Dáil debates

Thursday, 21 May 2020

Covid-19 (Health): Statements


5:25 pm

Photo of Róisín ShortallRóisín Shortall (Dublin North West, Social Democrats)

By way of clarification, the Oireachtas did not ask someone to come in on Monday. It was written advice that was given that is completely new advice. Previously a consultant on workplace health and safety was asked to come in and gave the original advice that we have been operating to up to this week. The other was just a particular medical person who was asked.

I have four questions. I read in today's edition of The Irish Timesthat the Health Information and Quality Authority, HIQA, has said that immediate action is needed to mitigate the risk of infection spreading throughout our public hospitals. I want to bring a matter to the Minister's attention, although I understand he has already received a letter about it. This is about the packed waiting room at Beaumont Hospital last weekend, where large numbers of people were sitting side-by-side, many of them waiting there up to 12 hours. Photographs of the situation have been sent to the Minister. I hope he can respond to us about that high-risk situation. My concern is that that high-risk situation is being repeated every day and every night in emergency department waiting rooms throughout the country. What guidance is being given to public hospitals in terms of the safe management of people waiting for services in emergency departments? This is an urgent issue. On the one hand hospitals are providing services to Covid patients and on the other hand the non-Covid patients would seem to be placed at risk as a result of the failure to segregate and provide sufficient space for social distancing. If that situation was to arise in a shop the numbers would be reduced drastically. There would be control on the numbers but there does not appear to be any control on the numbers in emergency department waiting rooms and we need a response on that urgently.

My second question concerns private hospitals.

We have been told by the Minister for a number of weeks that there would be a road map and that there is unused capacity that needs to be brought into use for non-Covid conditions. That needs to happen quickly. I read the briefing we got from the HSE the other day. We are still talking about two weeks before that is finalised and the services are up and running. There are empty beds in hospitals. We are paying quite a lot for them and they should be brought into use as soon as possible. For example, we have talked before about the advisability of having elective-only hospitals. If we look at the Sports Surgery Clinic in Santry as an example, why are we not using it to its maximum capacity and putting large numbers of people through it for hip and knee procedures and all the other orthopaedic work that needs to be done? I do not see why there is a need for a delay in ramping that up. It is really important that we use that capacity to the absolute maximum and I hope the Minister will retain it for the foreseeable future. It is really important that he does so.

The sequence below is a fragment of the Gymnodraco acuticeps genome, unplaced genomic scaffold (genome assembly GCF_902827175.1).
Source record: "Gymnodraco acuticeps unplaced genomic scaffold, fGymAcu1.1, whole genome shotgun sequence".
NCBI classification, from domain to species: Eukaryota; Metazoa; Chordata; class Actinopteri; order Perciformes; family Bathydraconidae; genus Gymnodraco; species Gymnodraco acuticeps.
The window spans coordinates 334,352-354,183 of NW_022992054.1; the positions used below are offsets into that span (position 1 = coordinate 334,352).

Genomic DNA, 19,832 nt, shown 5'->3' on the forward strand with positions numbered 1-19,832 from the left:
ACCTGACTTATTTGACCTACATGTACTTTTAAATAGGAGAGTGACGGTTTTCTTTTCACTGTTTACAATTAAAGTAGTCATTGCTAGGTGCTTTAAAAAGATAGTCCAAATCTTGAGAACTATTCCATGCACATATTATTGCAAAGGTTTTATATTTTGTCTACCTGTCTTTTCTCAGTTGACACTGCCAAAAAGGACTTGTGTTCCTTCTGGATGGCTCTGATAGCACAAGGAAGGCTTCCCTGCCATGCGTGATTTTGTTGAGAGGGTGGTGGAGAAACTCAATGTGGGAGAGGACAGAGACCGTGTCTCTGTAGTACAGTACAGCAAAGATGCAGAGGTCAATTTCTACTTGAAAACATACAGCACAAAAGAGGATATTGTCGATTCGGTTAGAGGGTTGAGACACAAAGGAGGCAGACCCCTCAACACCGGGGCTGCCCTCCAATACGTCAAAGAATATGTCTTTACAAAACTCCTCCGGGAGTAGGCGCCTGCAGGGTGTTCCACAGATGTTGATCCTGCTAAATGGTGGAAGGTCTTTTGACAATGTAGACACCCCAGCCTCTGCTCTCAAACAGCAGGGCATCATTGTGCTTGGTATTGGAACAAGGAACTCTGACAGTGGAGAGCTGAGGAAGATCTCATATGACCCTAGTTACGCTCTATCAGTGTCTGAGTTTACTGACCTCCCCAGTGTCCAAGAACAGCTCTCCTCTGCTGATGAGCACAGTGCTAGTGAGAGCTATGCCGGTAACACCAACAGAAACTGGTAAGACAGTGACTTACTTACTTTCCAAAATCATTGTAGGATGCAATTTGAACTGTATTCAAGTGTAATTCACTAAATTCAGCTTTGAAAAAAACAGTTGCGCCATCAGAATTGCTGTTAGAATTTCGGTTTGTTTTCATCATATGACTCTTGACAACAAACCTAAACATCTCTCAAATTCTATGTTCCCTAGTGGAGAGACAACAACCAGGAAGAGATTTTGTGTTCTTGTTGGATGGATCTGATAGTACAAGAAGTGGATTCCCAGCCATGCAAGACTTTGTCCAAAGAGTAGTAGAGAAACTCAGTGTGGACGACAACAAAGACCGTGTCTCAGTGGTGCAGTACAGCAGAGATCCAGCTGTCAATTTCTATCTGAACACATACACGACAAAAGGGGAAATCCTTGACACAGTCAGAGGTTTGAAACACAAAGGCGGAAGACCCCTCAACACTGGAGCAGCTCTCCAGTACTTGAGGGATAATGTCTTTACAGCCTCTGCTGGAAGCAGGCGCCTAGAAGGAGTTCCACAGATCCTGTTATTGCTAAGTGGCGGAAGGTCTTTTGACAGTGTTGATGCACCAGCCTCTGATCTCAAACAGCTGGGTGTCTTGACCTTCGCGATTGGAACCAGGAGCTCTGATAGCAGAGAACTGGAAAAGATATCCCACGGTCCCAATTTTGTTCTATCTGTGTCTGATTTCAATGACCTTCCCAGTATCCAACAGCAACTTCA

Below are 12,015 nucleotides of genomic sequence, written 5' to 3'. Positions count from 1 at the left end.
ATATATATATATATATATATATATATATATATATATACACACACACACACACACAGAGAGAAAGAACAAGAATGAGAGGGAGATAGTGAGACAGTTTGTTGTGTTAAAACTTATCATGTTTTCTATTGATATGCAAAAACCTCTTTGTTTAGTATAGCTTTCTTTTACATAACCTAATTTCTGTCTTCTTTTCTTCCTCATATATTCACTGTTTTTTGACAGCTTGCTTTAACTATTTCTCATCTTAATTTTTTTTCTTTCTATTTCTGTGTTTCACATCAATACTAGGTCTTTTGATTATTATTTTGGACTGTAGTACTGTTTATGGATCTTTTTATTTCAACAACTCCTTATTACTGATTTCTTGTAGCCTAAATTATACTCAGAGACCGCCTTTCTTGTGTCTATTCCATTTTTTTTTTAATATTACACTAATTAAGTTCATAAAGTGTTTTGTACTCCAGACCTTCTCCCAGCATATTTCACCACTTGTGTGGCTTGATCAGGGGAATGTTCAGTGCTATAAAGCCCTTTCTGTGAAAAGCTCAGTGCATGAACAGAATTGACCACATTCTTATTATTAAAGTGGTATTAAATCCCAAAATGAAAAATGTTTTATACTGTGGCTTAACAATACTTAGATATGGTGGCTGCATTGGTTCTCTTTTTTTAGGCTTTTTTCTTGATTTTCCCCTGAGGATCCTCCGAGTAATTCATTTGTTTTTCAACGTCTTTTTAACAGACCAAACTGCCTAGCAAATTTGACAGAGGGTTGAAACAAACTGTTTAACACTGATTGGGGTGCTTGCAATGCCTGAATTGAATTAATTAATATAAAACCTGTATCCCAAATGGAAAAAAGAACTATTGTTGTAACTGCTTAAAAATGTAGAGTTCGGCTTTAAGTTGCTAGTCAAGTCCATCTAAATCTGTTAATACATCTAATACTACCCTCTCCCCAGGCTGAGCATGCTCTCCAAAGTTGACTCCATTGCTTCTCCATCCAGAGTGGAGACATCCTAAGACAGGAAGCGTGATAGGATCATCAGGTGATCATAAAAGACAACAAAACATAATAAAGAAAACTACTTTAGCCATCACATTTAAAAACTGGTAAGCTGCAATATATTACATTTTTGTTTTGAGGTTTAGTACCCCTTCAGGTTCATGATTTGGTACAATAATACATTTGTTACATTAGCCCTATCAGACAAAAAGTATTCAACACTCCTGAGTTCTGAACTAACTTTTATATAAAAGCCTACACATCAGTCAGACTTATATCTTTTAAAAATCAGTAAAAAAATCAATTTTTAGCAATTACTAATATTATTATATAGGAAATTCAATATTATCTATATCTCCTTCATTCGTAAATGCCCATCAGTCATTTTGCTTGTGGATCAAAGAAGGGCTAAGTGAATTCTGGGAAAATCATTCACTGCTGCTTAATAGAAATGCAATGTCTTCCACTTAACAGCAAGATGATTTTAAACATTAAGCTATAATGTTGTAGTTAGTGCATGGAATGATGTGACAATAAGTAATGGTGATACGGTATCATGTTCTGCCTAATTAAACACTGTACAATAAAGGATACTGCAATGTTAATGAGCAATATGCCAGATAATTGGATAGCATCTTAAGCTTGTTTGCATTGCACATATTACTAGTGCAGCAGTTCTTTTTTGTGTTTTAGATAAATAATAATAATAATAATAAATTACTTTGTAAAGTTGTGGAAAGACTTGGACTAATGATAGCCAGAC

Regarding Covid services in public hospitals, there is a single list. When people come in with Covid, they are not asked whether they have health insurance, and that is absolutely right. All patients are being treated for Covid in public hospitals. By the same token, all patients should be treated for non-Covid conditions in private or public hospitals where there is spare capacity. There should be no question about that and we should be embedding that principle into our health services generally.

My next question relates to home care services. There are indications of delays in home care provision in terms of, say, somebody being discharged from hospital and needing home supports, as well as delays in testing before the home care service is put in place. Equally, where a person in receipt of home care has suspected Covid, there are delays in getting the test and delays in getting a new team of carers into that situation. Another concern is that at the beginning of this pandemic, a lot of families were nervous about home care workers coming in and asked for the service to be suspended. Now, several weeks down the road, those families cannot cope any longer and want the service reinstated, and there seems to be delays with that. Some action is needed there fairly quickly.

My fourth question is how we identify high-risk groups and respond to them appropriately. There is a stand-out example of delays in responding. It was early days and all of that kind of thing and it happened in other countries, but there undoubtedly were delays in identifying and responding to the high-risk situation that people in nursing homes were in. There were tragic results because of that. There are a whole lot other high-risk situations. People in direct provision - the Minister is just getting to that now - and Travellers are examples. There are also meat packers and construction workers who are living and working in very high-risk situations. There is no point in coming along a week or two after the event when there is an outbreak or several clusters. Is there a system in place to identify those high-risk groups and is there a hit squad to ensure there is a speedy response to outbreaks in those circumstances?


No comments

Log in or join to post a public comment.